Acceptance of new technology and systems by drivers is an important area of concern to governments, automotive manufacturers and equipment suppliers, especially technology that has significant potential to enhance safety. To be acceptable, new technology must be useful and satisfying to use. If not, drivers will not want to have it, in which case it will never achieve the intended safety benefit. Even if they have the technology, drivers may not use it if it is deemed unacceptable, or may not use it in the manner intended by the designer. At worst, they may seek to disable it. This book brings into a single edited volume the accumulating body of thinking and research on driver and operator acceptance of new technology. Bringing together contributions from international experts from around the world, the editors have shaped a book that covers the theory behind acceptance, how it can be measured and how it can be improved. Case studies are presented that provide data on driver acceptance of a wide range of new and emerging vehicle technology. Although driver acceptance is the central focus of this book, acceptance of new technology by operators in other domains, and across cultures, is also investigated. Similarly, perspectives are derived from domains such as human computer interaction, where user acceptance has long been regarded as a key driver of product success. This book comes at a critical time in the history of the modern motor vehicle, as the number of new technologies entering the modern vehicle cockpit rapidly escalates. The goal of this book is to inspire further research and development of new vehicle technology to optimise user acceptance of it; and, in doing so, to maximise its potential to be useful, satisfying to use and able to save human life.

part I|8 pages


chapter 1|6 pages

Driver Acceptance of New Technology: Overview

ByMichael A. Regan, Alan Stevens, Tim Horberry

part II|62 pages

Theories and Models of Driver Acceptance

chapter 2|12 pages

The Definition of Acceptance and Acceptability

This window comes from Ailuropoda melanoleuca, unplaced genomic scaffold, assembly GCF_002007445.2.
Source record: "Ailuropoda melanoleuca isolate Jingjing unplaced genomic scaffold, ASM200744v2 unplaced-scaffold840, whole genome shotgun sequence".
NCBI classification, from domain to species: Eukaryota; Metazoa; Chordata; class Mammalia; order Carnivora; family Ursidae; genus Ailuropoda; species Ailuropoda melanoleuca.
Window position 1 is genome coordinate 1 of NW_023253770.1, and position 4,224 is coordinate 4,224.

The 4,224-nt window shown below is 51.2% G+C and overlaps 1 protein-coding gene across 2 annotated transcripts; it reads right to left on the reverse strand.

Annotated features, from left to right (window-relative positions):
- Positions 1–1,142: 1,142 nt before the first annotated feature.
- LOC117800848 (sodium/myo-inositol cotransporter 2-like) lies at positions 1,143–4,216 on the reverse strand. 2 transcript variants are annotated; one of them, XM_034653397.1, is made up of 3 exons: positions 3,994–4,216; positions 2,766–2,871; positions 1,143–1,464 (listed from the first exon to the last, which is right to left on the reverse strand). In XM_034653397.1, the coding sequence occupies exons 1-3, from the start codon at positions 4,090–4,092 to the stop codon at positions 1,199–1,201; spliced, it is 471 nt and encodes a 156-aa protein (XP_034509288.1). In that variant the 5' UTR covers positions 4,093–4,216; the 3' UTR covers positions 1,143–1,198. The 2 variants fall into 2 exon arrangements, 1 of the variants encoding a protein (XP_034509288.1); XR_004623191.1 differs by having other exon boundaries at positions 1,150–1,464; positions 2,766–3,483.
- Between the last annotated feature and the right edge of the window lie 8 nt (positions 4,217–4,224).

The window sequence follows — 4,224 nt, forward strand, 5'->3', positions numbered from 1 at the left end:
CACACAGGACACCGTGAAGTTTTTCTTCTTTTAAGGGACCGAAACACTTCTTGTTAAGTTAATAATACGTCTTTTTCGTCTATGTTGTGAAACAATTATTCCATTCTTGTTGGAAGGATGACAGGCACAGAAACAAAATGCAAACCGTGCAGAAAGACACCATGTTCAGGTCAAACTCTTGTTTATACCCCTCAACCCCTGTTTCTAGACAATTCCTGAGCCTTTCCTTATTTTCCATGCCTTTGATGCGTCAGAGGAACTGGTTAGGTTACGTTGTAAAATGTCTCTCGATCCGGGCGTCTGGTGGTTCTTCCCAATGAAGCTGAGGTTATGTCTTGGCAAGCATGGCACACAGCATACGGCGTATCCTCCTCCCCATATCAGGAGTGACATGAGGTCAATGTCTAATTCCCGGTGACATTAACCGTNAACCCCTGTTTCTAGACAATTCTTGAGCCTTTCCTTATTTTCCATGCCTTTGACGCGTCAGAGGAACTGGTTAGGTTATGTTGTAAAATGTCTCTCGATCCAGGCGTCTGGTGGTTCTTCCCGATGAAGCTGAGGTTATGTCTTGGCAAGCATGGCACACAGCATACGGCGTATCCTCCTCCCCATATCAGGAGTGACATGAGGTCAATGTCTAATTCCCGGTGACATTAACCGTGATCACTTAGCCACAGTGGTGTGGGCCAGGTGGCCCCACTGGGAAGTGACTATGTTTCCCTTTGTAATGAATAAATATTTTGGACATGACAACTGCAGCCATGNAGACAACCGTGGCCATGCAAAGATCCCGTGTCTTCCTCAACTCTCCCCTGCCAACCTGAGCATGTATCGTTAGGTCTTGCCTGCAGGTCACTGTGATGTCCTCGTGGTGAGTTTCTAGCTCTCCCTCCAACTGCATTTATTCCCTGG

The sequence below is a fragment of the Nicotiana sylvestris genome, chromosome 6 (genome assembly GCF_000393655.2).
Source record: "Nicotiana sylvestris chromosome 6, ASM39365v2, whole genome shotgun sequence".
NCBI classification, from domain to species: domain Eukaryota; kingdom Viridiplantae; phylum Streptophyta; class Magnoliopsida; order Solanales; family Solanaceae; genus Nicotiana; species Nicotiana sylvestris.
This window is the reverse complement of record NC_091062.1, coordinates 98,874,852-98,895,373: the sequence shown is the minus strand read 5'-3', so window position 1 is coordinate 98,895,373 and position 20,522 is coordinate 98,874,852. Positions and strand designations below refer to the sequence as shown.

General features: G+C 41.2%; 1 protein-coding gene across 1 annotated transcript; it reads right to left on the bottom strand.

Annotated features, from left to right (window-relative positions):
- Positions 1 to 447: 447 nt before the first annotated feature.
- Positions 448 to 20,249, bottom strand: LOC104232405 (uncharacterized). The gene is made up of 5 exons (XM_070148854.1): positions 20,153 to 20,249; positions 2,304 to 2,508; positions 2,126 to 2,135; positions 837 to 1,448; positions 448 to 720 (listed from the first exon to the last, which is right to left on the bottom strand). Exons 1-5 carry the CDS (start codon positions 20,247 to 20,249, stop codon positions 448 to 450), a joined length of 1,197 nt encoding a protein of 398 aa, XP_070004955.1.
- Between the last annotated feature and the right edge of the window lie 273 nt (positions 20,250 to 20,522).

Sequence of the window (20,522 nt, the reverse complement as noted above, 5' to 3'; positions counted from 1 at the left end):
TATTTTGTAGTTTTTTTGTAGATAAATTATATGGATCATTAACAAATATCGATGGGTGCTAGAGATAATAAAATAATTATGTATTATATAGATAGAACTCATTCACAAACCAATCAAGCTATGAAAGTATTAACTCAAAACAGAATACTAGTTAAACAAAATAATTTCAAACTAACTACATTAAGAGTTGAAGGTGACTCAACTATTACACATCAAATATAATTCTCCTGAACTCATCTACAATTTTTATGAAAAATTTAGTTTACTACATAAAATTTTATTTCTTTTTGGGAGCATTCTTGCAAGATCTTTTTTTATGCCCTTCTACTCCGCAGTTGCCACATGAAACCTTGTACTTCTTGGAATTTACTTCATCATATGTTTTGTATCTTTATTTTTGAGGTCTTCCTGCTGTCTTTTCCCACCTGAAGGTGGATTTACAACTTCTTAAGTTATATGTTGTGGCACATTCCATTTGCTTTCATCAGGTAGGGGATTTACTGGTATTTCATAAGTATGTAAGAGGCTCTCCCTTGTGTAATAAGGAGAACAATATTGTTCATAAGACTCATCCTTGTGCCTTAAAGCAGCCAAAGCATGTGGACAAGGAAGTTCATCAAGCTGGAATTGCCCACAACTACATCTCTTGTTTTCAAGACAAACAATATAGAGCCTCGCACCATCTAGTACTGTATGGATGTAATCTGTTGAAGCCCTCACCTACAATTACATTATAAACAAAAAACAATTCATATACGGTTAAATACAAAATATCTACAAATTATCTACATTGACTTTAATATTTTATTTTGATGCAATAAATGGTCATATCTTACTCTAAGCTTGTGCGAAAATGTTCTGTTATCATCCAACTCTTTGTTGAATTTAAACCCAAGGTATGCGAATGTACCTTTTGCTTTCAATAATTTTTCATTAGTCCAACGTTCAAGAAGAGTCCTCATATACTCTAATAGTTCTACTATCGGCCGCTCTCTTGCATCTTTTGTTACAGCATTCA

ByEmeli Adell, András Várhelyi, Lena Nilsson

chapter 5|20 pages

Modelling Driver Acceptance: From Feedback to Monitoring and Mentoring Systems

ByMahtab Ghazizadeh, John D. Lee

part III|64 pages

Measurement of Driver Acceptance

chapter 6|16 pages

How Is Acceptance Measured? Overview of Measurement Issues, Methods and Tools

ByEmeli Adell, Lena Nilsson, András Várhelyi

chapter 7|16 pages

Measuring Acceptability through Questionnaires and Focus Groups

ByEve Mitsopoulos-Rubens, Michael A. Regan

part IV|116 pages

Data on Driver Acceptance: Case Studies

chapter 11|16 pages

Driver Acceptance of Electric Vehicles: Findings from the French MINI E Study

ByElodie Labeye, Corinne Brusque, Michael A. Regan

chapter 13|20 pages

Motorcycle Riders’ Acceptance of Advanced Rider Assistance Systems

ByVéronique Huth

chapter 14|20 pages

Driver Acceptance of Technologies Deployed Within the Road Infrastructure

ByAlan Stevens, Nick Reed

chapter 15|14 pages

Operator Acceptance of New Technology for Industrial Mobile Equipment

ByTim Horberry, Tristan Cooke

chapter 16|10 pages

Carrots, Sticks and Sermons: State Policy Tools for Influencing Adoption and Acceptance of New Vehicle Safety Systems

ByMatts-Åke Belin, Evert Vedung, Khayesi Meleckidzedeck, Claes Tingvall

part V|82 pages

Optimising Driver Acceptance

chapter 17|16 pages

Designing In-Vehicle Technology for Usability

ByAlan Stevens, Gary Burnett

chapter 20|18 pages

Adaptive Policymaking for Intelligent Transport System Acceptance

ByJan-Willem van der Pas, Warren E. Walker, Vincent Marchau, Sven Vlassenroot

chapter 21|16 pages

Designing Automotive Technology for Cross-Cultural Acceptance

ByKristie L. Young, Christina M. Rudin-Brown

part VI|16 pages


chapter 22|14 pages

Driver Acceptance of New Technology: Synthesis and Perspectives

ByAlan Stevens, Tim Horberry, Michael A. Regan